I was a computer geek in high school in the mid-80s, writing my own database application to store the performance specs of production cars which I was obsessed with at the time. But then I moved to New York City to study fine arts in college. It hasn’t been easy straddling between art and technology that most people consider incompatible. Even to this day, when people ask me what I do for a living, I’m not sure which aspect of myself I should describe. If I described both, I would sound like an egotistical know-it-all.
After college, I went to work on Wall Street, sitting on the trading floor creating spreadsheets for traders to price interest rate derivatives. It was a strange transition, indeed, but someone saw my inner geek and gave me the opportunity. I had to teach myself calculus. Most students complain about having to study calculus because they would never use it in real life; ironically, I had never studied it in school but I had to use it.
After my six-year stint on Wall Street, in the mid-90s, I migrated to the world of Dotcom. At the time, it was super easy to get a job in that field. If you could manage to get a website up, you got a job. I went a bit further; I created my own website using only Java Applet. It was (still is) a weird thing to do. Part of the impetus for using Java Applet was to control the design elements precisely and animate them, which was the same reason why many designers embraced Flash many years later.
I got a job building an intranet for Elektra Records, an internal system to manage their database of artists, discography, contacts, sales data, etc.. They were way ahead of their time. The idea of building such a system using a web server and the browsers on everyone’s computer was quite risky given that no proven frameworks for it existed in the 90s. I spent a few months just researching what technologies were available. In the end, we wrote a server-side Java application and it was successfully deployed. I did the design work too. I wanted it to look as impressive as it technically was.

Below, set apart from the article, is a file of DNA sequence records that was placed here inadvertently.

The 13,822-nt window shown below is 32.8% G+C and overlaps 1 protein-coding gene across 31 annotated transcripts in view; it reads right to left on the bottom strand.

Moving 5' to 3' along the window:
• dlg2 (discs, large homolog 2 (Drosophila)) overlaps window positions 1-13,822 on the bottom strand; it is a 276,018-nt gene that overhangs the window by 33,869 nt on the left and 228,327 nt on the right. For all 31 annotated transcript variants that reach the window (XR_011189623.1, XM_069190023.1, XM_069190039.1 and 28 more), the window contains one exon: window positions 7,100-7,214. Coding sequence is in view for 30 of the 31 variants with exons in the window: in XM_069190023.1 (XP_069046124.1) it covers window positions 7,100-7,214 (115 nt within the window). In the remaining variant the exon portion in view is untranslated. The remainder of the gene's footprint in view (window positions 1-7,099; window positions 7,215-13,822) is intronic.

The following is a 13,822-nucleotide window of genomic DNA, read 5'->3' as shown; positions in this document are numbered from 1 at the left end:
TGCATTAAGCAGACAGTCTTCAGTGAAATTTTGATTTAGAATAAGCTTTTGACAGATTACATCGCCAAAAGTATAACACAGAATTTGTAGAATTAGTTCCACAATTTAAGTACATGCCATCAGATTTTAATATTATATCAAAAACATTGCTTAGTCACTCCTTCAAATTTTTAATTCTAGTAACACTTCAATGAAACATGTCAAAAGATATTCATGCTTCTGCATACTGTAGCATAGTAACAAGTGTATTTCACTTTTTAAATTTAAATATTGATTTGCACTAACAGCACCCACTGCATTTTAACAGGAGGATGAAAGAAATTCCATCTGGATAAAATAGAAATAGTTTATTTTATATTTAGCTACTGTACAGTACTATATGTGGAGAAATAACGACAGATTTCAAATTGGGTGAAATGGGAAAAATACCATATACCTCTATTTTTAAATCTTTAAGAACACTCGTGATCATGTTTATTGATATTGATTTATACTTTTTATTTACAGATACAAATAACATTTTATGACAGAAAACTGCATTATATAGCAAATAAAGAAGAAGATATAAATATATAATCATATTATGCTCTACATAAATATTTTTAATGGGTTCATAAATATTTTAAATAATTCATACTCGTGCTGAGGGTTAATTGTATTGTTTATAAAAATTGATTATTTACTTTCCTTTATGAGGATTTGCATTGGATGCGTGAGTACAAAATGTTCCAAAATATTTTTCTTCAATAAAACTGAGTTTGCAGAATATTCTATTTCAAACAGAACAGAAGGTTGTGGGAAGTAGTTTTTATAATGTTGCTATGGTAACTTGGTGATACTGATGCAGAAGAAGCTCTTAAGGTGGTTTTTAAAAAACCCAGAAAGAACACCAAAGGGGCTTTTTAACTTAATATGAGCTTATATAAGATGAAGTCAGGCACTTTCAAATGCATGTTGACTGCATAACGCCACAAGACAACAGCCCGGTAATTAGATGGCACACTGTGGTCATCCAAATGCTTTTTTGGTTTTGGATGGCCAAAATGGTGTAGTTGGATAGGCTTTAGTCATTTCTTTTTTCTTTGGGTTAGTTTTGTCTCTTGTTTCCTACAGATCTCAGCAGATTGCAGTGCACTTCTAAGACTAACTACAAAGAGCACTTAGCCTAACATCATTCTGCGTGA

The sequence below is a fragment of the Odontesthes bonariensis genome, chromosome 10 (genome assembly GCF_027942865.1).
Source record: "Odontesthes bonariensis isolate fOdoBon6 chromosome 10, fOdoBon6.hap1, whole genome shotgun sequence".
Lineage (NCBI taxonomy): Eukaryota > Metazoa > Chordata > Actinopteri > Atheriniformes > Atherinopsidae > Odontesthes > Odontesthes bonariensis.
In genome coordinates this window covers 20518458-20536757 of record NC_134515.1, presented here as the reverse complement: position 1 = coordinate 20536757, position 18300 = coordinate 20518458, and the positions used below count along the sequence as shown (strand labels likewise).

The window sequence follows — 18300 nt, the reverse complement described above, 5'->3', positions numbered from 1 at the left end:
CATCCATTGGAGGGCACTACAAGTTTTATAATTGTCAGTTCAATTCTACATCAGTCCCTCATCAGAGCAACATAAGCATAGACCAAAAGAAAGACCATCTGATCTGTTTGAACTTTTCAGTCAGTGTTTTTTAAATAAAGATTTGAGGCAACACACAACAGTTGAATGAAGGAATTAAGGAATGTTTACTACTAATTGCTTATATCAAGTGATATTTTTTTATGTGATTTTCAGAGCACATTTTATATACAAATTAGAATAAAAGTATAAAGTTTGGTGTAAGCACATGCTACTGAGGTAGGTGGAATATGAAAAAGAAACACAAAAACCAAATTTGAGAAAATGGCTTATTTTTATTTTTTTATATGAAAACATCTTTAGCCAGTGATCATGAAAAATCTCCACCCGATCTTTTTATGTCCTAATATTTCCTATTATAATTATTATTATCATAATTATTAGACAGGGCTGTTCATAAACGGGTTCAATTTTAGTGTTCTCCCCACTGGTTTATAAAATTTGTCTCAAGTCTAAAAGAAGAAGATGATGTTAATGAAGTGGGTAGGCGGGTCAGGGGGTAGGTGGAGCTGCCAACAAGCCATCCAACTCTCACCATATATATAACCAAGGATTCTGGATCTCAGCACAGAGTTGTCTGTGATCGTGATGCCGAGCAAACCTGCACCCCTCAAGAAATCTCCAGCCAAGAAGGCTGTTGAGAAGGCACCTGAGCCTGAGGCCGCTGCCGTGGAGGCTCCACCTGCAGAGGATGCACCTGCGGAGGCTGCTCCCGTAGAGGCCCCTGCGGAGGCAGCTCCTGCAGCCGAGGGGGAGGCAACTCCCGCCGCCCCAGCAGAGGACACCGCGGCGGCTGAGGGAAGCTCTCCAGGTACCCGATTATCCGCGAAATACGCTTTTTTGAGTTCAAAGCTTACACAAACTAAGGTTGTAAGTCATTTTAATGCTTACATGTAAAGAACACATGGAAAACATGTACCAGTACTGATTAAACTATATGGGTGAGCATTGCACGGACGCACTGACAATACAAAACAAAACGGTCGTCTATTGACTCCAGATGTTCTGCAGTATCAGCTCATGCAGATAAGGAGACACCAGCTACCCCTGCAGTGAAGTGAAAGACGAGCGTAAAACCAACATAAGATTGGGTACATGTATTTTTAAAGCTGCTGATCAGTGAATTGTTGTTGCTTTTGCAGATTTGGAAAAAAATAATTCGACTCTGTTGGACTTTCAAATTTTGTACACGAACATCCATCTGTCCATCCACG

Since then, I’ve built countless websites and web applications. What I love about the web is that I can see people use what I created. And, unlike with paintings or sculptures, I can continually improve it by getting feedback from the users. Web apps grow up like children. As in parenting, it’s a continuous learning process.
Another aspect of web development I love is the fact that I get to work in many different industries. Through my first web project, I learned how the music business works. Since then, I’ve learned about pharmaceutical business, restaurant business, nonprofits, education, film and video production, consumer electronics, fashion, biotech, public relations, startups, venture capital, human resource, etc., etc..
And, of course, I love the fact that the web is a highly visual medium. I care a lot about how our applications look. Something we use every day should look and feel pleasing. Just like a well-designed office space, a well-designed collaborative app can boost the morale and enhance the team spirit and identity.
Creating an app isn’t as black and white as one might assume. Like directing a film, there are many different ways to interpret and realize the vision. Two different apps might on paper do the same thing but one could ruin your day while the other might work so effortlessly that you don’t even notice how it works. I strive for the latter. After all, there is a reason why you want me to build it; what it does and how it works should be designed to fulfill that goal.
If I sound like a know-it-all, that’s because I do want to know it all. I’m not happy specializing in one thing. I’m more interested in figuring out how things are connected than in what each thing is. I believe this is the key to creating an application that achieves something meaningful.